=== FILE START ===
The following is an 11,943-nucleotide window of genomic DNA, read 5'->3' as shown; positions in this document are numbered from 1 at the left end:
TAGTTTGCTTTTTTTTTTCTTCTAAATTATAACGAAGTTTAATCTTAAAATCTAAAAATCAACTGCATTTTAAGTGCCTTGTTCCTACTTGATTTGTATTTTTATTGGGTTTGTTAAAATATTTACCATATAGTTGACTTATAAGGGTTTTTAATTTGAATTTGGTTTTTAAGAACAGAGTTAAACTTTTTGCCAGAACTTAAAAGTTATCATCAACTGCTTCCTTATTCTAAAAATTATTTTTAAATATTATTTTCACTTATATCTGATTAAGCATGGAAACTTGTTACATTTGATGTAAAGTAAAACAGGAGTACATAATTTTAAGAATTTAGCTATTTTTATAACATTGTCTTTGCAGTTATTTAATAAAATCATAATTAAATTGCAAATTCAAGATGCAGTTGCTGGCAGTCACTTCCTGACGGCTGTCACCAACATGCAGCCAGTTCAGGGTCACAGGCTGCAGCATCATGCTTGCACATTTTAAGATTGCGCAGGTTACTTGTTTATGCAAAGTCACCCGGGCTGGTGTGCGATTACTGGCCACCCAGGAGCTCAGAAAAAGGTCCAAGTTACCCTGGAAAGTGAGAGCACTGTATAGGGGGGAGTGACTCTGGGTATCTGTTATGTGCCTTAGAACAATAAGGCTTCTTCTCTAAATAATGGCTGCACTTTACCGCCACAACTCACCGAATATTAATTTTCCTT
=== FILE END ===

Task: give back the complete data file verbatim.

The following is an 11,943-nucleotide window of genomic DNA, read 5'->3' as shown; positions in this document are numbered from 1 at the left end:
TAGTTTGCTTTTTTTTTTCTTCTAAATTATAACGAAGTTTAATCTTAAAATCTAAAAATCAACTGCATTTTAAGTGCCTTGTTCCTACTTGATTTGTATTTTTATTGGGTTTGTTAAAATATTTACCATATAGTTGACTTATAAGGGTTTTTAATTTGAATTTGGTTTTTAAGAACAGAGTTAAACTTTTTGCCAGAACTTAAAAGTTATCATCAACTGCTTCCTTATTCTAAAAATTATTTTTAAATATTATTTTCACTTATATCTGATTAAGCATGGAAACTTGTTACATTTGATGTAAAGTAAAACAGGAGTACATAATTTTAAGAATTTAGCTATTTTTATAACATTGTCTTTGCAGTTATTTAATAAAATCATAATTAAATTGCAAATTCAAGATGCAGTTGCTGGCAGTCACTTCCTGACGGCTGTCACCAACATGCAGCCAGTTCAGGGTCACAGGCTGCAGCATCATGCTTGCACATTTTAAGATTGCGCAGGTTACTTGTTTATGCAAAGTCACCCGGGCTGGTGTGCGATTACTGGCCACCCAGGAGCTCAGAAAAAGGTCCAAGTTACCCTGGAAAGTGAGAGCACTGTATAGGGGGGAGTGACTCTGGGTATCTGTTATGTGCCTTAGAACAATAAGGCTTCTTCTCTAAATAATGGCTGCACTTTACCGCCACAACTCACCGAATATTAATTTTCCTT